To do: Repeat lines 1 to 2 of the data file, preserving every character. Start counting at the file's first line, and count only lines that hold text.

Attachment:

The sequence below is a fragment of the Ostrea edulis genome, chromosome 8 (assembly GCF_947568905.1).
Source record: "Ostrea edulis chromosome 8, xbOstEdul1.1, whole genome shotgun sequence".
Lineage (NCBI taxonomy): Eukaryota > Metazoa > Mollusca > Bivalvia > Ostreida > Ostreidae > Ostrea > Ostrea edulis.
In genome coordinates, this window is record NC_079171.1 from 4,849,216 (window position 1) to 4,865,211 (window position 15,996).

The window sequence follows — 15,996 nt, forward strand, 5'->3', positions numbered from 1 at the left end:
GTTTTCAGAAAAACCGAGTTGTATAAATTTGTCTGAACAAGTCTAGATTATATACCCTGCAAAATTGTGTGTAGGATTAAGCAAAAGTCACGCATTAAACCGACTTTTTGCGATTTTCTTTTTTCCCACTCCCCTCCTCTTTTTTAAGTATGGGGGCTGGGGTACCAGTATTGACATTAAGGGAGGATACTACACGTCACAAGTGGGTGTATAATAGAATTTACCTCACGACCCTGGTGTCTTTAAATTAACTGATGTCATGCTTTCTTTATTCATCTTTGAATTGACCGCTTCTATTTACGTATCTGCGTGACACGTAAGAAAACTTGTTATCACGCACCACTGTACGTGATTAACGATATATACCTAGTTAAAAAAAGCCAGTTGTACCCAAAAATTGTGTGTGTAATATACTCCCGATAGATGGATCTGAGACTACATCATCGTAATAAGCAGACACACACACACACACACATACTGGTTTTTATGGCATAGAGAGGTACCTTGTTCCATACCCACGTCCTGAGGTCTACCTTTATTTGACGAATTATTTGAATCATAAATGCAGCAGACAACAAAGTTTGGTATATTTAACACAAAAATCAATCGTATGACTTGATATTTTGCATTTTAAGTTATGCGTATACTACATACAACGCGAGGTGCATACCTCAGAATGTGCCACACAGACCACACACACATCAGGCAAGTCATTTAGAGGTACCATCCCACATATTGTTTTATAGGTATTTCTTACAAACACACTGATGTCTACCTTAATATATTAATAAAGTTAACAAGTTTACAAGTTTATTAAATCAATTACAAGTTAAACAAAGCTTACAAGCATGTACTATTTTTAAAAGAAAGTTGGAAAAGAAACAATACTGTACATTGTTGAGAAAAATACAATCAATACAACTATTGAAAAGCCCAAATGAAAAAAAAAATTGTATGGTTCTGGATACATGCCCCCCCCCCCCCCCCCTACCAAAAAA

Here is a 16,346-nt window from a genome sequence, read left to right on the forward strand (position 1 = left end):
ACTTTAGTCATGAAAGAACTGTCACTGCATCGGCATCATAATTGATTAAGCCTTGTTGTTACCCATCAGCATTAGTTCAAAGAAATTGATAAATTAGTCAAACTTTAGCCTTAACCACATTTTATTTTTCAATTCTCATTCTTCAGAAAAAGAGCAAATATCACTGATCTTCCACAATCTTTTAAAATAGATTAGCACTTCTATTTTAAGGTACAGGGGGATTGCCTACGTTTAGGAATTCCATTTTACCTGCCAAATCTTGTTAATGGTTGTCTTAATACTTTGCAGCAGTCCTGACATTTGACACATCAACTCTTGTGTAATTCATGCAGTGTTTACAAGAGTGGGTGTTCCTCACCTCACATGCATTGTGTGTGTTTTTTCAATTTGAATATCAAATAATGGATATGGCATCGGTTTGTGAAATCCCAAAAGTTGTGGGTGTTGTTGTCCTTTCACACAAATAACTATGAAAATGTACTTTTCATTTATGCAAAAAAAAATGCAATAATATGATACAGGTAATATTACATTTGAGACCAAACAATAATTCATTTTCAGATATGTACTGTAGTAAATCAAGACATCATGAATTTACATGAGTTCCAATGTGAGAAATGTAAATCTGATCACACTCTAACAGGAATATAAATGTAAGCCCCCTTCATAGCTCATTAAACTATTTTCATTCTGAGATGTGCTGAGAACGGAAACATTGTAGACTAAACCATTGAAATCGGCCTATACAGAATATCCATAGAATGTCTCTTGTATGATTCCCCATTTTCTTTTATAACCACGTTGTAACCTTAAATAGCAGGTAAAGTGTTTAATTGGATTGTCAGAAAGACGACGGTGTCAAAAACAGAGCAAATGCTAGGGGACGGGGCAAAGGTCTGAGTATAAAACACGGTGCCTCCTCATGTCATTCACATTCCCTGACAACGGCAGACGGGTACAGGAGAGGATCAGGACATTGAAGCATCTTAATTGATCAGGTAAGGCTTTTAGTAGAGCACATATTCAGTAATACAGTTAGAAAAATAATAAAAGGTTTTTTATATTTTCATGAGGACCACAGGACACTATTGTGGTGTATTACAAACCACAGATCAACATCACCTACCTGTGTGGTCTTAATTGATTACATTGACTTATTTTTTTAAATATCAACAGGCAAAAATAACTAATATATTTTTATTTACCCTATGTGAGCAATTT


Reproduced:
The sequence below is a fragment of the Ostrea edulis genome, chromosome 8 (assembly GCF_947568905.1).
Source record: "Ostrea edulis chromosome 8, xbOstEdul1.1, whole genome shotgun sequence".